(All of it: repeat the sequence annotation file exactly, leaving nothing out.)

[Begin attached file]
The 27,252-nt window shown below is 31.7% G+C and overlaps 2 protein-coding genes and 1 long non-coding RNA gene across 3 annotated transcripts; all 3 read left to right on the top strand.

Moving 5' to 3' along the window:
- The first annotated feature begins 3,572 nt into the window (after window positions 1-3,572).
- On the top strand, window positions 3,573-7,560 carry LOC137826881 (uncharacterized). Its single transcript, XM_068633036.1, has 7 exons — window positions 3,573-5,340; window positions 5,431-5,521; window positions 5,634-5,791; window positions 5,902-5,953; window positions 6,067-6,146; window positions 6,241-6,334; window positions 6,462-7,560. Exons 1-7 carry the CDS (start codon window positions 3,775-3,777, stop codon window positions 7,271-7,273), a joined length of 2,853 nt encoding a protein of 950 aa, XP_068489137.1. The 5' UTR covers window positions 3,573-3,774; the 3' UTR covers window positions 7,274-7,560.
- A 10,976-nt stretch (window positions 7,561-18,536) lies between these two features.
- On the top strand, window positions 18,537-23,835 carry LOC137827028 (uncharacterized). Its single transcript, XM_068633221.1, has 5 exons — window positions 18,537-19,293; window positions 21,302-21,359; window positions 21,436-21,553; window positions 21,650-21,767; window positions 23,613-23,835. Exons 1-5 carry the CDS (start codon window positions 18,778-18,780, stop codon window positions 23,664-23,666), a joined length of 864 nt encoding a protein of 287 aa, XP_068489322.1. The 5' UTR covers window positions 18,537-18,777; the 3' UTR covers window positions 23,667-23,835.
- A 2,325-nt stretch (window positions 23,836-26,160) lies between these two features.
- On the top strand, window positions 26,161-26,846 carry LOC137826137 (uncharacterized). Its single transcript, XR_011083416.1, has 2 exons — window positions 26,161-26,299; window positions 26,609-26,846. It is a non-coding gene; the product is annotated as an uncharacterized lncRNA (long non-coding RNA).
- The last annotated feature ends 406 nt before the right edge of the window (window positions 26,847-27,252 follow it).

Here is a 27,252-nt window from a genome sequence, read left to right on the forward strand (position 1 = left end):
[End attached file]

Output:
The 27,252-nt window shown below is 31.7% G+C and overlaps 2 protein-coding genes and 1 long non-coding RNA gene across 3 annotated transcripts; all 3 read left to right on the top strand.

Moving 5' to 3' along the window:
- The first annotated feature begins 3,572 nt into the window (after window positions 1-3,572).
- On the top strand, window positions 3,573-7,560 carry LOC137826881 (uncharacterized). Its single transcript, XM_068633036.1, has 7 exons — window positions 3,573-5,340; window positions 5,431-5,521; window positions 5,634-5,791; window positions 5,902-5,953; window positions 6,067-6,146; window positions 6,241-6,334; window positions 6,462-7,560. Exons 1-7 carry the CDS (start codon window positions 3,775-3,777, stop codon window positions 7,271-7,273), a joined length of 2,853 nt encoding a protein of 950 aa, XP_068489137.1. The 5' UTR covers window positions 3,573-3,774; the 3' UTR covers window positions 7,274-7,560.
- A 10,976-nt stretch (window positions 7,561-18,536) lies between these two features.
- On the top strand, window positions 18,537-23,835 carry LOC137827028 (uncharacterized). Its single transcript, XM_068633221.1, has 5 exons — window positions 18,537-19,293; window positions 21,302-21,359; window positions 21,436-21,553; window positions 21,650-21,767; window positions 23,613-23,835. Exons 1-5 carry the CDS (start codon window positions 18,778-18,780, stop codon window positions 23,664-23,666), a joined length of 864 nt encoding a protein of 287 aa, XP_068489322.1. The 5' UTR covers window positions 18,537-18,777; the 3' UTR covers window positions 23,667-23,835.
- A 2,325-nt stretch (window positions 23,836-26,160) lies between these two features.
- On the top strand, window positions 26,161-26,846 carry LOC137826137 (uncharacterized). Its single transcript, XR_011083416.1, has 2 exons — window positions 26,161-26,299; window positions 26,609-26,846. It is a non-coding gene; the product is annotated as an uncharacterized lncRNA (long non-coding RNA).
- The last annotated feature ends 406 nt before the right edge of the window (window positions 26,847-27,252 follow it).

Here is a 27,252-nt window from a genome sequence, read left to right on the forward strand (position 1 = left end):